First, though, they have to overcome Cloud9 and Invictus Gaming. We look at five key challenges each EU team will face going into the Semifinals.
1. Overcoming American Playstyles
Cloud9 have been on a roll since Week 6 of the NA LCS Summer Split when they were desperately in need of some form. In Week 5, they were in 10th place but, since then, only a handful of teams have been able to take a game off them.
Fnatic will be favourites going into the match, but C9 look dangerous. Beating a Korean team is hard enough at the best of times. In fact, the last time a non-Korean team knocked out a Korean team was in 2014– but Cloud9 did just that by dispatching Afreeca Freecs in the Quarterfinals without a blemish: 3-0.
History is on Fnatic’s side, though. Fnatic have beaten Cloud9 in a Best of 3 at Worlds before, in the Quarterfinals in 2013. More recently, they tied at one game apiece in Group B at Worlds 2015; however, Cloud9 ended up not progressing to the Knockout rounds.
Cloud9 cleaning up the remnants of Afreeca Freecs
2. Cloud9’s Jungler, Dennis "Svenskeren" Johnsen, is in Fine Form
In Cloud9’s incredible victory over AFS, Dennis “Svenskeren” Johnsen took home the MVP vote for his role in the win. During the Quarterfinals, he had the second highest overall KDA with 9.3. He also notched 19 kills, third in the overall table behind Yu “JackeyLove” Wen-Bo (21) and Luka “Perkz” Perkovic (23)– but they played all five games. Svenskeren only played three.
Prior to the Quarterfinals, it looked like Xin Zhao was Svenskeren’s weakest champion thanks to his two losses. However, he turned that around against AFS by going 5/1/5. He even brought out a Graves and went 9/1/4.
3. Cloud9’s Outlandish Plays are Working
In and out of game, C9 have been having the time of their lives. Down on gold in game three of their Quarterfinals match, Eric “Licorice” Ritchie and Nicolaj “Jensen” Jensen went in 2v5 against AFS in the Baron pit. Inconceivably, they took down the jungler and stole Baron as well.
Not many teams would even try for that play, and it’s something Fnatic need to watch out for. Ward up, keep your eyes peeled, and never take anything for granted.
Licorice steals Baron in Game 3, right from under Afreeca Freecs
4. Getting Past Jensen
Jensen has been putting his life on the line during Worlds 2018, but he’s been helping out his other lanes while doing it. He died 17 times during Groups, but managed a huge 80.6% kill participation stat.
Ryze was a priority pick for Jensen during the Group Stage but in the Quarterfinals he picked three different champions, so he’s tough to ban out. He’s undefeated on LeBlanc so far, and went 6/0/4 with her against AFS. Is it a risk to let him have it again? Or does Fnatic trust in their star mid laner, Rasmus “Caps” Winther, to outplay him?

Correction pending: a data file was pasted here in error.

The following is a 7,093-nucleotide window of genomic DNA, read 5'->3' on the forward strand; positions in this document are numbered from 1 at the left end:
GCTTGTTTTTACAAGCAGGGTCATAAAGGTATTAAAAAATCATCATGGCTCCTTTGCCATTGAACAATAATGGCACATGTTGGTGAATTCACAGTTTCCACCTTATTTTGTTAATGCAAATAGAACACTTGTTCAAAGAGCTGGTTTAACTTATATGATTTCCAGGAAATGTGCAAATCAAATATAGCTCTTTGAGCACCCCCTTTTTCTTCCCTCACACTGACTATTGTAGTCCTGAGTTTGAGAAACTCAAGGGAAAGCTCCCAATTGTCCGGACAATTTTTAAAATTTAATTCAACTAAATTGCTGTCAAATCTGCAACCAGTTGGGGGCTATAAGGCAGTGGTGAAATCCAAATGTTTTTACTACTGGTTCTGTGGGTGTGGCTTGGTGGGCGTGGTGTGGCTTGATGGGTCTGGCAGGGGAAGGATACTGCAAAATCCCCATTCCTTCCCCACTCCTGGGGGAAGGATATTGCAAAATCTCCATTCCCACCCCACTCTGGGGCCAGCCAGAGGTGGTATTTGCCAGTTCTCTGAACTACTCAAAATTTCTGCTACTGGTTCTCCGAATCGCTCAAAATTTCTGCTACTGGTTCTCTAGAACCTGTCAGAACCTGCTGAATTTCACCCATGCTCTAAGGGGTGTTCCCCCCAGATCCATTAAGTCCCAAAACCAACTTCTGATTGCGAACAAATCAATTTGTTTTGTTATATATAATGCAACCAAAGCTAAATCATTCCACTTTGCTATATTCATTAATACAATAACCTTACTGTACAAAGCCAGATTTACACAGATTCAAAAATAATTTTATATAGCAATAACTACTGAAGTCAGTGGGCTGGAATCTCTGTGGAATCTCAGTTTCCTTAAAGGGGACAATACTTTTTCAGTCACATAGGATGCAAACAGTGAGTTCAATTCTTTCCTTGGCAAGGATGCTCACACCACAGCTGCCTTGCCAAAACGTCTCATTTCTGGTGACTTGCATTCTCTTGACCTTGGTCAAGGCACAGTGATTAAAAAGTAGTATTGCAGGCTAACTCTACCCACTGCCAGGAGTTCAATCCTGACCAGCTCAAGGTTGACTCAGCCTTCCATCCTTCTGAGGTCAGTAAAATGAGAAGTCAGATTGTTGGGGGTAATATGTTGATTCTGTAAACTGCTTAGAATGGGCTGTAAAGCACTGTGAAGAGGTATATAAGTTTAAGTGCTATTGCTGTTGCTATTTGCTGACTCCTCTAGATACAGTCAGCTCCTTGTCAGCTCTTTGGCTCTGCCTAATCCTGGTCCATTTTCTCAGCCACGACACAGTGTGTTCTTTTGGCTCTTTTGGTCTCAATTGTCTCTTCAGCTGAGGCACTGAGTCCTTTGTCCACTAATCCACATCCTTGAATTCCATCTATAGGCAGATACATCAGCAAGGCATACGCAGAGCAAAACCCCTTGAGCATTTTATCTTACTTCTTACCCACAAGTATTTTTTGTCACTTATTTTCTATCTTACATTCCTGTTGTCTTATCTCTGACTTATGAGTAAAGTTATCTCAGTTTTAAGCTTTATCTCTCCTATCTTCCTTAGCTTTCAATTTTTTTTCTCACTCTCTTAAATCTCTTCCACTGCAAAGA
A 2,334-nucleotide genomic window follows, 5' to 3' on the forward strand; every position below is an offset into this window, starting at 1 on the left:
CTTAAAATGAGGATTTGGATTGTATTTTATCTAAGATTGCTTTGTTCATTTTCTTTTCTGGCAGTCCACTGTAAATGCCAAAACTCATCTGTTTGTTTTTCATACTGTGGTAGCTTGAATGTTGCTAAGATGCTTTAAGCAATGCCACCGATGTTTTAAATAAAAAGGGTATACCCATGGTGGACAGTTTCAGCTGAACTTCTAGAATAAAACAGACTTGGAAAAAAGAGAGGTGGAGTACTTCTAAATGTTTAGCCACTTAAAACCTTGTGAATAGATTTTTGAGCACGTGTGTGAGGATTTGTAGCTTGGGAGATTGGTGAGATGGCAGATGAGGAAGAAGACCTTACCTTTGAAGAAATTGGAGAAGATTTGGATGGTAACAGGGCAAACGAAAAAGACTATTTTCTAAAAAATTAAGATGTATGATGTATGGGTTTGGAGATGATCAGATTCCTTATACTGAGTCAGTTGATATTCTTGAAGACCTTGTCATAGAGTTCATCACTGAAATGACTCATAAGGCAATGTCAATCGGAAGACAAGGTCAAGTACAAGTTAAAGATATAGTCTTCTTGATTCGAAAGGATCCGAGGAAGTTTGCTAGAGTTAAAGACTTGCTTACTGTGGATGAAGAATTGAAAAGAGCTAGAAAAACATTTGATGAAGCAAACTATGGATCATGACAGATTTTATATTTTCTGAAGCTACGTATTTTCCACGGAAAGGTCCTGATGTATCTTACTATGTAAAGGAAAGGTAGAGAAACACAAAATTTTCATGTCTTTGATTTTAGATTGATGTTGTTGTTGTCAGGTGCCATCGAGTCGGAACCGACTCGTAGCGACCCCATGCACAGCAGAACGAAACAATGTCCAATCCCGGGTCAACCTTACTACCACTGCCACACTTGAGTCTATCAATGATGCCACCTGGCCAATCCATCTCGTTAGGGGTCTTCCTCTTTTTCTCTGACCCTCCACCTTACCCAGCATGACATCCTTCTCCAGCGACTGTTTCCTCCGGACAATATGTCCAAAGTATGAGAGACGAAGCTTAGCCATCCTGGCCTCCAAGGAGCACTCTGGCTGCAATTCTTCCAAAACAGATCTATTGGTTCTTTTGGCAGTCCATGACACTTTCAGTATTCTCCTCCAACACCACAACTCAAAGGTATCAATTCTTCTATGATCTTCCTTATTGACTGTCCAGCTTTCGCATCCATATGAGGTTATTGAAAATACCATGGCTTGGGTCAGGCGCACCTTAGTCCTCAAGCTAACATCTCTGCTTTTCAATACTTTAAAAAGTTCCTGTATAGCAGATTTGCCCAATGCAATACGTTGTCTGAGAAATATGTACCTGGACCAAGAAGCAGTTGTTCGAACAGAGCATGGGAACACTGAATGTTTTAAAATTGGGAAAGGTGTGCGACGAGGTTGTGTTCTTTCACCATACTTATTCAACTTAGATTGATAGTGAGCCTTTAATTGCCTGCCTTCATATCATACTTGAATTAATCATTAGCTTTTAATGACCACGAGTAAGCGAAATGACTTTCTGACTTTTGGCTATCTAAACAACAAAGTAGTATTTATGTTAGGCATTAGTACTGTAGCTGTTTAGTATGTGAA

5. Pocket Picks
Cloud9 should be smart enough to not allow Mads “Broxah” Brock-Pedersen play Lee Sin, who he has a 14.0 KDA on. EDG were even foolish enough to try and play Lee Sin against him. It did not go well.
He’s definitely Broxah’s pocket pick but, unfortunately for Cloud9, Broxah has two pockets. He’s played four games as Xin Zhao, won them all, and racked up a 13.3 KDA while doing so. He’s second in overall KDA at Worlds with 9.9.
1. Invincible Invictus?
Invictus Gaming never looked like they would struggle in Group D. However, crushing the hopes of Korea was a lot trickier and they had to battle and eventually beat KT Rolster 3-2 in the Quarterfinals.
Still, they’re in fine form. IG’s key player is Song “Rookie” Eui-jin, considered the best mid laner left in the tournament (although Caps might have something to say about that). G2 will need to do what they’ve been doing so far and use that 1-3-1 strategy to perfection if they want to overcome IG.
2. Exploiting IG’s Weak Spots
It came down to a 42 minute game five, a pretty long one in this Worlds meta, for IG to overcome KT. It could’ve gone either way, and G2 could have a very different opponent.
JackeyLove stubbornly stuck to Xayah for most of the Quarterfinals, but had a bad time when he was on Kai’Sa in game four. Just a blip after a good Group Stage with the champion? Or something for G2 to capitalise on?
3. Keeping G2 Momentum Going
The pieces were all in place. 2018 had been Royal Never Give Up’s year so far, and they were on course for Worlds too. But along came Europe’s third seed, a team that dropped a game during the Play-In Stage. A team that almost didn’t make it out of Groups.
G2’s bot lane weren’t given much credit prior to Worlds. But Peter “Hjarnan” Freyschuss went up against Jian “Uzi” Zihao, one of the world’s best players, and only died three times in five games. Can he maintain the same level of play in the longer format of the Semifinals?
4. Invictus’ LPL Performance
Although RNG were tournament favourites, Invictus Gaming have had a seriously good summer. They went 18-1 in the LPL, with their only loss coming at the hands of RNG. However, RNG only managed 14-5.
Rookie got 15 points in the LPL Man of the Match standings, placing second overall. Third overall was IG’s jungler Gao “Ning” Zhen-Ning. They’re a seriously good team, but G2 have overcome the odds before.
5. Clearing Yet Another Hurdle
They’ve come through the EU Regional Finals. They’ve come through Play-Ins. They’ve come through Group A. They’ve come through RNG.
At every stage, people have said they’re not good enough. And at every stage, G2 have proved them wrong. Can they do so yet again?